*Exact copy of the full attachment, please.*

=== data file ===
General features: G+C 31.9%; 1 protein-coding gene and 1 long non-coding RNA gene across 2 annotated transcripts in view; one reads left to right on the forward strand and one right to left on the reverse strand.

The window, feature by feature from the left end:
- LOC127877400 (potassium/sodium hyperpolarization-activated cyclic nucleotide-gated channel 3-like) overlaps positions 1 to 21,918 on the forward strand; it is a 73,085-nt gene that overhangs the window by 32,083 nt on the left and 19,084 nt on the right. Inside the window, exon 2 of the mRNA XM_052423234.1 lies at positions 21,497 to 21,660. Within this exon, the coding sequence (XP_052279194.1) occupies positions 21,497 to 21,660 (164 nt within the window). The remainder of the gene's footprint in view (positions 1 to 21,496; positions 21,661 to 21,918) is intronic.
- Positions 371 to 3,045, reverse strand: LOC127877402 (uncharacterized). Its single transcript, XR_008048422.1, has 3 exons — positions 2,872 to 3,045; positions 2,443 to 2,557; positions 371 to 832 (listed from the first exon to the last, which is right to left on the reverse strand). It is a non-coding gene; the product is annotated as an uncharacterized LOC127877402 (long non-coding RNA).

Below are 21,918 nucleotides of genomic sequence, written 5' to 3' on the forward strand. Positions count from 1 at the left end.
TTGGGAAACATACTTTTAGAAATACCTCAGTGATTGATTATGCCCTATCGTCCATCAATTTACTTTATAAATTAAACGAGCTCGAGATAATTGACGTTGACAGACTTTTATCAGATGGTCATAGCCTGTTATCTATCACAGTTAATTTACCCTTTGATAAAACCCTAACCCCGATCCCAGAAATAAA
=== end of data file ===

General features: G+C 31.9%; 1 protein-coding gene and 1 long non-coding RNA gene across 2 annotated transcripts in view; one reads left to right on the forward strand and one right to left on the reverse strand.

The window, feature by feature from the left end:
- LOC127877400 (potassium/sodium hyperpolarization-activated cyclic nucleotide-gated channel 3-like) overlaps positions 1 to 21,918 on the forward strand; it is a 73,085-nt gene that overhangs the window by 32,083 nt on the left and 19,084 nt on the right. Inside the window, exon 2 of the mRNA XM_052423234.1 lies at positions 21,497 to 21,660. Within this exon, the coding sequence (XP_052279194.1) occupies positions 21,497 to 21,660 (164 nt within the window). The remainder of the gene's footprint in view (positions 1 to 21,496; positions 21,661 to 21,918) is intronic.
- Positions 371 to 3,045, reverse strand: LOC127877402 (uncharacterized). Its single transcript, XR_008048422.1, has 3 exons — positions 2,872 to 3,045; positions 2,443 to 2,557; positions 371 to 832 (listed from the first exon to the last, which is right to left on the reverse strand). It is a non-coding gene; the product is annotated as an uncharacterized LOC127877402 (long non-coding RNA).

Below are 21,918 nucleotides of genomic sequence, written 5' to 3' on the forward strand. Positions count from 1 at the left end.
TTGGGAAACATACTTTTAGAAATACCTCAGTGATTGATTATGCCCTATCGTCCATCAATTTACTTTATAAATTAAACGAGCTCGAGATAATTGACGTTGACAGACTTTTATCAGATGGTCATAGCCTGTTATCTATCACAGTTAATTTACCCTTTGATAAAACCCTAACCCCGATCCCAGAAATAAA